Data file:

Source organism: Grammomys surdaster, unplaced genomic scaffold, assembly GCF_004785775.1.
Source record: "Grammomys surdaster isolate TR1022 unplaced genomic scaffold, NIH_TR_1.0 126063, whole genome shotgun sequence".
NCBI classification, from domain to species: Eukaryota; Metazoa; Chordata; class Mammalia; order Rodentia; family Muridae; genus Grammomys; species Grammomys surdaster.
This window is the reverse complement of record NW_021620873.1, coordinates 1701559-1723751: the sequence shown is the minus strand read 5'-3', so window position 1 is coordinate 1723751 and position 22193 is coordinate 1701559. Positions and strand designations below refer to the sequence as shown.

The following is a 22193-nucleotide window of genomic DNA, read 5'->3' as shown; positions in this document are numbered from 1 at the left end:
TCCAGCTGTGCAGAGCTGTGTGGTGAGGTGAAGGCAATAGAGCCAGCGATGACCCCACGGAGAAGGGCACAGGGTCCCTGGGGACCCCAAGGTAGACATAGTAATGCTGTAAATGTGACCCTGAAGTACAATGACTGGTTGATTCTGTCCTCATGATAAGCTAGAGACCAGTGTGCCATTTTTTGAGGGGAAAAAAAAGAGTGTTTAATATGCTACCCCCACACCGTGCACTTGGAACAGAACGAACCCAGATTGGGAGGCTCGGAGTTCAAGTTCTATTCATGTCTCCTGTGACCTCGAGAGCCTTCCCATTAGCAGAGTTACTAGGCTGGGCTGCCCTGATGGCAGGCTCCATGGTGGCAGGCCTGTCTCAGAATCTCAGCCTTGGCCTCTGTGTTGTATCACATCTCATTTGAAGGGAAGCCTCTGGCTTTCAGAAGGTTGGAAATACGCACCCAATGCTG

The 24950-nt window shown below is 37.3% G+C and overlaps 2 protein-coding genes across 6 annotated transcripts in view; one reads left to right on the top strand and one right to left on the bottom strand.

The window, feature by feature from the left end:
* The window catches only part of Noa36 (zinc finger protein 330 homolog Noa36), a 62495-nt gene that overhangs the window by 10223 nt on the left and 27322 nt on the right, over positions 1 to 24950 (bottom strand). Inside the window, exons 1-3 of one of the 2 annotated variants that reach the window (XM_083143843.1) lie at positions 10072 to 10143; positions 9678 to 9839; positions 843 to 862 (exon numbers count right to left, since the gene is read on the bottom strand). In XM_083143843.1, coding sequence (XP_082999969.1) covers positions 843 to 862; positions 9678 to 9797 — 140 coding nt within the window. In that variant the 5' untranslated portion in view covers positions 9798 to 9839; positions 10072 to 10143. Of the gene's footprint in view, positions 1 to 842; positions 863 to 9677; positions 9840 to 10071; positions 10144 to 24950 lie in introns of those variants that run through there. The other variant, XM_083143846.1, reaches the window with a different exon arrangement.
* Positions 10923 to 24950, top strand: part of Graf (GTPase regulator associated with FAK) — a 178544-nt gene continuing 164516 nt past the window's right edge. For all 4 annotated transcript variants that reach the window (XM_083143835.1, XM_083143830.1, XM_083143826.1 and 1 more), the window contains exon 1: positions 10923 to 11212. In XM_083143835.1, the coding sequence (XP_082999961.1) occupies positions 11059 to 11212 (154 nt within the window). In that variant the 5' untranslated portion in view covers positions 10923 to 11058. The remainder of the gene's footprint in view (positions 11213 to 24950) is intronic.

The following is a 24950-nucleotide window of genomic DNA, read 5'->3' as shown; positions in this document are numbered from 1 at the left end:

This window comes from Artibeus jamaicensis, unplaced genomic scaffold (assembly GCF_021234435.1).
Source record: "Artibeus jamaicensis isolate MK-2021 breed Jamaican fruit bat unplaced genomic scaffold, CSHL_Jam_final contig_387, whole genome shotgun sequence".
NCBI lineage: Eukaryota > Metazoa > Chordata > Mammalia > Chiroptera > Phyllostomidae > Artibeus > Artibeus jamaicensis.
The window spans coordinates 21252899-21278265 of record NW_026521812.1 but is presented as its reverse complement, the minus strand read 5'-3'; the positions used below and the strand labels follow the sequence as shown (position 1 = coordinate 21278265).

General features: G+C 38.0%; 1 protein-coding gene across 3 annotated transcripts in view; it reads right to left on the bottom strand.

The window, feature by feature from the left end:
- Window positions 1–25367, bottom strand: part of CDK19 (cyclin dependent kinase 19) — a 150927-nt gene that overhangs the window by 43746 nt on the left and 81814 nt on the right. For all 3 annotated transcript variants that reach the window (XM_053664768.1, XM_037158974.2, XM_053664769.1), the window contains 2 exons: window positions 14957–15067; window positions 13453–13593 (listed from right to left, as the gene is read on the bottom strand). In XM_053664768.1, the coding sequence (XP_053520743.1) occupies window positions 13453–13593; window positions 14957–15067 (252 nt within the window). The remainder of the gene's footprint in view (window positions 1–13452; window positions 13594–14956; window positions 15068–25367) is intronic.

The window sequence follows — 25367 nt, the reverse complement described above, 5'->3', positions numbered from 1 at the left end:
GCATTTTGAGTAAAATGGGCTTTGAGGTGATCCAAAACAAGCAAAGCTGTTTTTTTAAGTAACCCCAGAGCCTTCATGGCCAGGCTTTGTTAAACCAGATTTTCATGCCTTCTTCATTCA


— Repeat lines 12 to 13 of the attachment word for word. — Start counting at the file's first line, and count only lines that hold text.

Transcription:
This window comes from Artibeus jamaicensis, unplaced genomic scaffold (assembly GCF_021234435.1).
Source record: "Artibeus jamaicensis isolate MK-2021 breed Jamaican fruit bat unplaced genomic scaffold, CSHL_Jam_final contig_387, whole genome shotgun sequence".